Can you just let me watch the game? Feminist edition

I have a mansplainer sighting to report.

It is no coincidence that I say this after spending last night with the New York Giants and the Carolina Panthers at the only bar in town that gets the NFL Network. For the next four months, any building with a TV has a good shot at becoming the hangout for the mansplainiest mansplainers in all Mansplainia. Because all of them seem to watch football.

This one showed warning signs: the insistence on eye contact, the fascination with what I was ordering, the refusal to read disinterested body language. Sure enough, five minutes past kickoff, class was in session with Professor Bad Polo Shirt.

It’s possible the guy was only using a common interest to make conversation. Trouble was, he did all the talking. And if he thought this was a common interest, why didn’t he think I know what pass interference is?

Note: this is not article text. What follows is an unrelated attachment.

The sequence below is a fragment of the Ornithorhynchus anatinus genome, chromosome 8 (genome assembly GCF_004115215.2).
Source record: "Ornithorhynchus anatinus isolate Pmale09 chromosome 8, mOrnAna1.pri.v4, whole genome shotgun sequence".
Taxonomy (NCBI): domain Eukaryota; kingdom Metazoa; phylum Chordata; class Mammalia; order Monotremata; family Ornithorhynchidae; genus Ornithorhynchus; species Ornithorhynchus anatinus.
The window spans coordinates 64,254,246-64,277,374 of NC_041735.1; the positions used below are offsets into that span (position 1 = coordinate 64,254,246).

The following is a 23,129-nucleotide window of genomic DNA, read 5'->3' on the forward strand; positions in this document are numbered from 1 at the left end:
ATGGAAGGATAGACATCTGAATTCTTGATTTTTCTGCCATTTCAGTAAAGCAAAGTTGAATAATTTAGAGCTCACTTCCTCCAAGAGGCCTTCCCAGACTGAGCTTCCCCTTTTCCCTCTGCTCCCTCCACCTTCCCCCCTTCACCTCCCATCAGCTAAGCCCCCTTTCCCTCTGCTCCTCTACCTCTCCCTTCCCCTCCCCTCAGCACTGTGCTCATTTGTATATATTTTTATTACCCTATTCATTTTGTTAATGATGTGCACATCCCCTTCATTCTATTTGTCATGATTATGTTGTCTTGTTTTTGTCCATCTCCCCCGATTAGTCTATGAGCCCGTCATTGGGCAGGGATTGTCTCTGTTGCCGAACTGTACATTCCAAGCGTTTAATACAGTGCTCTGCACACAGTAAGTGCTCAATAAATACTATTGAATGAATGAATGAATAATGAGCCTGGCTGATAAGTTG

As Rebecca Solnit notes in her awesome essay Men Explain Things To Me, a woman in a typically male arena brings out a certain type of man. As a woman at a sports bar, you meet a lot of men who tell you it’s awesome you watch football, but somehow believe you must not know anything about it. Every year I have someone tell me who coaches my own team.

Sure, there are many women who don’t know about football and who don’t like it. But dare I say that most women who don’t get football also don’t opt to spend their Thursday nights alone at sports bars to watch a game. It was the charming gender essentialism that says “girls don’t get sports” that meant I got to leave at halftime to get away from my would-be mentor. At least the game wasn’t great.

This is just a reminder to all of us – mansplaining is not in our heads. There will always be a man that chooses to see the cultural narratives about your gender instead of seeing you.  Sometimes you’ll fight it, sometimes you won’t have the energy. But either way, you’re not alone.

Disclaimer: This post was written by a Feministing Community user and does not necessarily reflect the views of any Feministing columnist, editor, or executive director.

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